Accordingly, high aspect ratio gaps, e.g., trenches formed in a substrate are substantially completely filled with a dielectric without voids, using high-density plasma chemical vapor deposition (HDP-CVD) while significantly reducing fluorine atoms from the deposited insulation layer and the defects resulting therefrom.
The aspects and advantages of the present invention will become more apparent with the detailed description of the exemplary embodiments with reference to the attached drawings.
The present invention concerns the deposition of a dielectric layer using high density plasma (HDP) chemical vapor deposition (CVD) techniques. The deposited layer has improved gap-fill capabilities as compared to the prior art HDP CVD methods.
In the following description, numerous specific details are provided. However, one skilled in the relevant art will recognize that the invention can be practiced without one or more of the specific details, or with other methods, components, materials, etc. In other instances, well-known structures, materials, or operations are not shown or described in detail to avoid obscuring novel aspects of the invention.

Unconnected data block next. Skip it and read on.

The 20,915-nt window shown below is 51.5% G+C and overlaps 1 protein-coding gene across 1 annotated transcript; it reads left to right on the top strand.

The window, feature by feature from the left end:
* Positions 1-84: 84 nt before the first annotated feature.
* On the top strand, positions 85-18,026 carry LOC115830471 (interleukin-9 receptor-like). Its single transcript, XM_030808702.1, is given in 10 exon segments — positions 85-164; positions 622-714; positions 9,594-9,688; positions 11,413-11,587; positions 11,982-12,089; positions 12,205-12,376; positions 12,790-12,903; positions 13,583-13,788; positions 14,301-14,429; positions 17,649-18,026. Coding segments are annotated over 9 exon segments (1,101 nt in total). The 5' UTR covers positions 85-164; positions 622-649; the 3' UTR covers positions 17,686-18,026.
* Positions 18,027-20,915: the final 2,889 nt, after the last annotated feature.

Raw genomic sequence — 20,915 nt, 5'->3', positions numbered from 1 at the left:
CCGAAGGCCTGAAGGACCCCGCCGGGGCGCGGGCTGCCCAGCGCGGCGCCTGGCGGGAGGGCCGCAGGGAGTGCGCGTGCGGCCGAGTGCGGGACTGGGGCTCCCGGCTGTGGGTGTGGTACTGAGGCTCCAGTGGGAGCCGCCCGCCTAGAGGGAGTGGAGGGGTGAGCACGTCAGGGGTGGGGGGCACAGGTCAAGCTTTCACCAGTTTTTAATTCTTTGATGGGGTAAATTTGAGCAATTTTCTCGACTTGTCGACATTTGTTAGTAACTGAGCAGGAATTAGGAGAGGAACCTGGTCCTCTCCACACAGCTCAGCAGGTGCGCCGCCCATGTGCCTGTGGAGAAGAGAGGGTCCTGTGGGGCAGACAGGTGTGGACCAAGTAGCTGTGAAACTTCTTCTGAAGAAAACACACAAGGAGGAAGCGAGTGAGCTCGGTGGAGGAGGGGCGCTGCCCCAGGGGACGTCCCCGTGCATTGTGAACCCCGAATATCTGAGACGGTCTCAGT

In general, HDP-CVD systems operate at lower pressure ranges (a few mTorr) than do low-density plasma systems. This is because such low pressure levels improve gap-fill results by increasing the mean free path of ions and dissociated species. This has been thought to increase the probability that such dissociated species will travel to the bottom of the trenches to assist in the important bottom-up deposition process. It has been known that the higher the chamber pressure, the more overhangs that result during the gap-fill process. Therefore, in most practically-employed HDP CVD processes, pressure levels have been kept to a minimum, for example, by even fully opening the throttle valve to achieve nearly zero pressure.
According to some embodiments of the invention, and in stark contrast to this zero-pressure trend, a HDP CVD dielectric layer, e.g., a gap-fill dielectric layer, is formed at a pressure range of from about 30 mTorr to about 90 mTorr within a process chamber.